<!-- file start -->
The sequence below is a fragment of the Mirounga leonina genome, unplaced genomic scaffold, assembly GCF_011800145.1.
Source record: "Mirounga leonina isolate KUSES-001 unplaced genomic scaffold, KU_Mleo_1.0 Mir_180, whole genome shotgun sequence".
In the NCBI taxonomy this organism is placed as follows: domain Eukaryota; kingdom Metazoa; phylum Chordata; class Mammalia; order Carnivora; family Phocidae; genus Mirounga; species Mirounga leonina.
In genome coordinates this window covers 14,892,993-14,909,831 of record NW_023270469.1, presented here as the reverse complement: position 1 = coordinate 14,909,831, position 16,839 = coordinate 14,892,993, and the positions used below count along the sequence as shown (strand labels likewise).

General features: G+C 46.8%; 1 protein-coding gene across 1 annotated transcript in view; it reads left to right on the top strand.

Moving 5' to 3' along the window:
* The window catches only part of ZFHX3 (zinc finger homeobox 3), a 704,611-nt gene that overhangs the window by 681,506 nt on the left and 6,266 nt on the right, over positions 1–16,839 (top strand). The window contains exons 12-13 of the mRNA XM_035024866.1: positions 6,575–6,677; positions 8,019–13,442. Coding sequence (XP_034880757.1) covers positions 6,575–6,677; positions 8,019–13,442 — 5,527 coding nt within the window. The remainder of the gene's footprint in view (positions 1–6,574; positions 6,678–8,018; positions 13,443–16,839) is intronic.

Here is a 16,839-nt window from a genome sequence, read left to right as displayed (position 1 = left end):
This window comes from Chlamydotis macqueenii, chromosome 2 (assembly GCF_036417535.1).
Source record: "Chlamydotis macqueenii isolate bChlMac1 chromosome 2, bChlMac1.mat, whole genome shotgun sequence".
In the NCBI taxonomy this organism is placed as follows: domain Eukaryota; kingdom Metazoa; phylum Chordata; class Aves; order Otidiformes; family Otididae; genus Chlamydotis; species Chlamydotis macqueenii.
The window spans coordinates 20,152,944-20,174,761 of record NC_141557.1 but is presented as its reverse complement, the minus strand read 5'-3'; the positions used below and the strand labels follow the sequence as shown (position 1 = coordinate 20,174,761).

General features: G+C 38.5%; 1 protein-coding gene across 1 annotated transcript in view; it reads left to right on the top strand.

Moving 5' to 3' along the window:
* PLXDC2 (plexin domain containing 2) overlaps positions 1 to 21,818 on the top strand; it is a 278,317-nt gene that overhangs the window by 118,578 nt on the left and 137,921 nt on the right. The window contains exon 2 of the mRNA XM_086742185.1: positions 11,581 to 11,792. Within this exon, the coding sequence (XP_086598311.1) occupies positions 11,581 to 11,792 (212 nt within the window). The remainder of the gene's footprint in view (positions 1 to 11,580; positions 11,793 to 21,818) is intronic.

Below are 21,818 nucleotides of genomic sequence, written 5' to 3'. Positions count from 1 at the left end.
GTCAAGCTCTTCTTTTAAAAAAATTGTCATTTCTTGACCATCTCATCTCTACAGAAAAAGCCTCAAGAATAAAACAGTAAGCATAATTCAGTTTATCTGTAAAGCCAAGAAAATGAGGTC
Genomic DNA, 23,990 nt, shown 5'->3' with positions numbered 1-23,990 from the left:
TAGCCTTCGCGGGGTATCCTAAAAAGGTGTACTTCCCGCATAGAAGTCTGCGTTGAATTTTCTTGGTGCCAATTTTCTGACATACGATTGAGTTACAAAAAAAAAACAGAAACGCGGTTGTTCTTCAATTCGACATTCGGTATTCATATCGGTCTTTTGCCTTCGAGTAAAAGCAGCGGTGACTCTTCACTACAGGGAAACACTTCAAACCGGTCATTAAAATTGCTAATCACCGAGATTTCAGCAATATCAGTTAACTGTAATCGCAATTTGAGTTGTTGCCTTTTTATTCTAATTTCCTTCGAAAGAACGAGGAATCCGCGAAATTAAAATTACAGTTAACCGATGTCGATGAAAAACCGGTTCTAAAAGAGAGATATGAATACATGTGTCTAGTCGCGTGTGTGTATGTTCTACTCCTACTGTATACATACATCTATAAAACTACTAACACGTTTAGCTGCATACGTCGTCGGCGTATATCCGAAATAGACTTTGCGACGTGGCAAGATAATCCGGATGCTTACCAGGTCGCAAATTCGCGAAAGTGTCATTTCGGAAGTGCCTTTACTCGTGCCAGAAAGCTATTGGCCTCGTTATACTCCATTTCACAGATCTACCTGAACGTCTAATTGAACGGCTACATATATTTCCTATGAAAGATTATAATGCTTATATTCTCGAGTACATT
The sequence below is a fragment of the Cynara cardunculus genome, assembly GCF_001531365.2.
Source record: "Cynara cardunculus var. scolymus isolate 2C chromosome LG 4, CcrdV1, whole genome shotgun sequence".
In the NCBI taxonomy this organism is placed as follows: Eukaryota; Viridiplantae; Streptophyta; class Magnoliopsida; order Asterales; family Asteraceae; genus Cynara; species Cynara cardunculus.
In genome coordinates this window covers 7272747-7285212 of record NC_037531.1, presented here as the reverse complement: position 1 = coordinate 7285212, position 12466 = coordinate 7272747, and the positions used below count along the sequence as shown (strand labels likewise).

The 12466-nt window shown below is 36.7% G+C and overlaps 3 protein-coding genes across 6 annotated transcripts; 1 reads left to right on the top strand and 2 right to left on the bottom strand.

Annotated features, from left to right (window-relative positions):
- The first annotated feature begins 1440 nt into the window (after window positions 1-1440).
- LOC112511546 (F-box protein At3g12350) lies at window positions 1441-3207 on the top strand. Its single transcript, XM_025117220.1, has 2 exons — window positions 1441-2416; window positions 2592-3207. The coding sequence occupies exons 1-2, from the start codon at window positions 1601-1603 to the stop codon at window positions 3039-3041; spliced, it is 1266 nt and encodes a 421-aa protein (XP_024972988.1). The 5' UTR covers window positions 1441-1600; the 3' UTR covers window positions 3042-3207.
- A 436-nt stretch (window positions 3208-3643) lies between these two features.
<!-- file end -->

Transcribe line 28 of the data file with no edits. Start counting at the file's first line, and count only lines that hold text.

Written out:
- A 436-nt stretch (window positions 3208-3643) lies between these two features.